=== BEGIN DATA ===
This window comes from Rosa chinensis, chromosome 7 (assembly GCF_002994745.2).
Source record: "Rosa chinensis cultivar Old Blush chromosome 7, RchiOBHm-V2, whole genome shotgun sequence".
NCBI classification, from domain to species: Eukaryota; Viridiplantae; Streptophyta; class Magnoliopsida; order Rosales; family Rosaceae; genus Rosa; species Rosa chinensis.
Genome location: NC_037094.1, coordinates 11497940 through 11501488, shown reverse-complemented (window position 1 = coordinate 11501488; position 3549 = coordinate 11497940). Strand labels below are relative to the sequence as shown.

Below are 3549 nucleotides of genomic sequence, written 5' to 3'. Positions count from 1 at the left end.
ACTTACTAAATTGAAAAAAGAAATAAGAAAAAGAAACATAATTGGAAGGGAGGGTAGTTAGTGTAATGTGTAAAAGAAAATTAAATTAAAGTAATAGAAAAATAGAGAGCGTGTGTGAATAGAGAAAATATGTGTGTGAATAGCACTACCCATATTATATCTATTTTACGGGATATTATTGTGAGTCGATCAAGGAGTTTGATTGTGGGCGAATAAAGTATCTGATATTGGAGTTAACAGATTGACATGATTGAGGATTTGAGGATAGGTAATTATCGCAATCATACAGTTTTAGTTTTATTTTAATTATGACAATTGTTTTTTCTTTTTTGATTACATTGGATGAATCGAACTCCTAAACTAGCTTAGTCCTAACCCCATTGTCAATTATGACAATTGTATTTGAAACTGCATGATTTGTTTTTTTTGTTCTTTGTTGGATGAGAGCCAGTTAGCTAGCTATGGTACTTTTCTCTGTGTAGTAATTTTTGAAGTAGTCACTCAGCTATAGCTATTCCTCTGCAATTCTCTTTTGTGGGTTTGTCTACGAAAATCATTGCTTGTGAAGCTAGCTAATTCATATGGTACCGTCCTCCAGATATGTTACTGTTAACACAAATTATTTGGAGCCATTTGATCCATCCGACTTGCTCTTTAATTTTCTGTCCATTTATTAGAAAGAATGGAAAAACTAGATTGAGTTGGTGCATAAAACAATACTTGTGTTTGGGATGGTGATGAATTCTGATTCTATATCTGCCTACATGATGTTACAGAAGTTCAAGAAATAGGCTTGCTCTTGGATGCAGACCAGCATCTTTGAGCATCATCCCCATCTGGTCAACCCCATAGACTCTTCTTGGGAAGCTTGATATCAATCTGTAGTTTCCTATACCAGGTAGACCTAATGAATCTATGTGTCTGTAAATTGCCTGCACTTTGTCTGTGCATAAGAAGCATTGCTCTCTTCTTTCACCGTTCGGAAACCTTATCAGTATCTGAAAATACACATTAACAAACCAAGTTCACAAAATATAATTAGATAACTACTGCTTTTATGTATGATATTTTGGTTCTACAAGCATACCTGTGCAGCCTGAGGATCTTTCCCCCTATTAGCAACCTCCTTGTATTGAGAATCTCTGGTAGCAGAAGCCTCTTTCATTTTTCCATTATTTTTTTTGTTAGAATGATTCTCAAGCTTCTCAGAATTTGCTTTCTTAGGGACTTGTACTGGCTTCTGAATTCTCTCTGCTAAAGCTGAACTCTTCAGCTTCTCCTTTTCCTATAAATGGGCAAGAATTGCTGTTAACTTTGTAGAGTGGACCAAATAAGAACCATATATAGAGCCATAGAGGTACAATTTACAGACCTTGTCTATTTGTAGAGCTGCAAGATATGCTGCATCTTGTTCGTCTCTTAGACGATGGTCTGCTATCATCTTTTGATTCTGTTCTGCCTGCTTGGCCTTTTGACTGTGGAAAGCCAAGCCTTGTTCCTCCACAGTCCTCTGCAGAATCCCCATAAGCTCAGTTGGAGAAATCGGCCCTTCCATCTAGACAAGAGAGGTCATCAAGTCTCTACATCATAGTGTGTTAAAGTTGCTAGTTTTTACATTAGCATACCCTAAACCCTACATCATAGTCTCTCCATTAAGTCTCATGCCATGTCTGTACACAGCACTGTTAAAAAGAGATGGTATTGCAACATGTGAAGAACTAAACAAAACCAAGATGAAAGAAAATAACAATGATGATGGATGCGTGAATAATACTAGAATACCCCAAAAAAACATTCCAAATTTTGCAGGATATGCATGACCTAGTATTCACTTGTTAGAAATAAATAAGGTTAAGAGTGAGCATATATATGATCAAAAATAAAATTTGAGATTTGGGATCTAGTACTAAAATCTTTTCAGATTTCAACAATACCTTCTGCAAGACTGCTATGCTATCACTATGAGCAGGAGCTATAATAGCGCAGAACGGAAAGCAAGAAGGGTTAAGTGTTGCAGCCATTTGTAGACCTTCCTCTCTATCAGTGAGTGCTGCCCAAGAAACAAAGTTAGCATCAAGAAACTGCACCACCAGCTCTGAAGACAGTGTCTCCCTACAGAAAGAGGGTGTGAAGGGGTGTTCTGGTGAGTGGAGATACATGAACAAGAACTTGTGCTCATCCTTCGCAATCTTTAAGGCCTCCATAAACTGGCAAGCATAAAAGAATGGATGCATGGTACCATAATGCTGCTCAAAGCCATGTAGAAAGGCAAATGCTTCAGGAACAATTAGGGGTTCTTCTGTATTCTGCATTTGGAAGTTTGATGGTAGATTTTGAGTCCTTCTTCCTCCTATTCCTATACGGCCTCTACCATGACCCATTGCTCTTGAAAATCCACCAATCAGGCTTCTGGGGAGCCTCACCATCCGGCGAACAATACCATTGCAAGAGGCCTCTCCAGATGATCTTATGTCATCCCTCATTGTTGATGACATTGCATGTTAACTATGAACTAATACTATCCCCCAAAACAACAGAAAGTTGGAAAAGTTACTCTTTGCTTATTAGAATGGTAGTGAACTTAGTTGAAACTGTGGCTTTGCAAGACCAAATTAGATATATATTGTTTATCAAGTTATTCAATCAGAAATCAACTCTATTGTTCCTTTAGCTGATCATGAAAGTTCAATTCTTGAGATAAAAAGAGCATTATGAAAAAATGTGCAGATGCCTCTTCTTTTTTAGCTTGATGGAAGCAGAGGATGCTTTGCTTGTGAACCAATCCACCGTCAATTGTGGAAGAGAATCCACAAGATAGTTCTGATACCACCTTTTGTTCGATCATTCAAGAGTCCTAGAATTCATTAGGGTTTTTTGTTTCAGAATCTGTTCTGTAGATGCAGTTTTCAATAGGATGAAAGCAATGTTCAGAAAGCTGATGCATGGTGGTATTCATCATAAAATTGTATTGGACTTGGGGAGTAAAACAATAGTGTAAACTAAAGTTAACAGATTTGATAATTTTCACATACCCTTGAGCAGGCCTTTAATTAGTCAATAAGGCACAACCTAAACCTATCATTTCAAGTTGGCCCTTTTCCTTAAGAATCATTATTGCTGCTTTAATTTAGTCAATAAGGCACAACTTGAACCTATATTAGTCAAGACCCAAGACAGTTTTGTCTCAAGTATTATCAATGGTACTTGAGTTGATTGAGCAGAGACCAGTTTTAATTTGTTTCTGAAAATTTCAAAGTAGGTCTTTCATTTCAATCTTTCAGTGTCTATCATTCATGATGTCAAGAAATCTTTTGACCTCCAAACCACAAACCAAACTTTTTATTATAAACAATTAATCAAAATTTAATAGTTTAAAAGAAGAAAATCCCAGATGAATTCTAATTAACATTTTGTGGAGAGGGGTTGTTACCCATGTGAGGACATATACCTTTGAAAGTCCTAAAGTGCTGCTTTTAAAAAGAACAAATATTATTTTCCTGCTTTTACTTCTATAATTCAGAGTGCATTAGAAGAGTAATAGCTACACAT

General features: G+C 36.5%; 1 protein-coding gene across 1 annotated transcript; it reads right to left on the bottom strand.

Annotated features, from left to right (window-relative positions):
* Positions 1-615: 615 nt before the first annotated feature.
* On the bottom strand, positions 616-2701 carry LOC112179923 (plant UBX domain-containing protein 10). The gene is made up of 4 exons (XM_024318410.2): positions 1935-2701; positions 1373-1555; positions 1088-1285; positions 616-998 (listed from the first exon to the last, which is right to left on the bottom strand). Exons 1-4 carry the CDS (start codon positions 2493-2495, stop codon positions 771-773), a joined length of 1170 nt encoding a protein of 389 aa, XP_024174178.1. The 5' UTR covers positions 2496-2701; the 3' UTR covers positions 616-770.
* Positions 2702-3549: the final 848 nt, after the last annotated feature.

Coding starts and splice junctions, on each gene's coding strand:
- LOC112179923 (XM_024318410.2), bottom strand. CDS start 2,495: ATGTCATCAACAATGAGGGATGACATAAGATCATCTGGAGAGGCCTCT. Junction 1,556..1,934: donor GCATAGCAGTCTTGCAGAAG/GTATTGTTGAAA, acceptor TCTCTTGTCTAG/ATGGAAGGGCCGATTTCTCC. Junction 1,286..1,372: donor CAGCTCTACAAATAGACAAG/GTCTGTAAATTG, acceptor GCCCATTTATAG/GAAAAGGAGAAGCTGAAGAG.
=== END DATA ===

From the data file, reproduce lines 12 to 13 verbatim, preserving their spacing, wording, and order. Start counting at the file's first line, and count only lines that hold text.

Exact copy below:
Coding starts and splice junctions, on each gene's coding strand:
- LOC112179923 (XM_024318410.2), bottom strand. CDS start 2,495: ATGTCATCAACAATGAGGGATGACATAAGATCATCTGGAGAGGCCTCT. Junction 1,556..1,934: donor GCATAGCAGTCTTGCAGAAG/GTATTGTTGAAA, acceptor TCTCTTGTCTAG/ATGGAAGGGCCGATTTCTCC. Junction 1,286..1,372: donor CAGCTCTACAAATAGACAAG/GTCTGTAAATTG, acceptor GCCCATTTATAG/GAAAAGGAGAAGCTGAAGAG.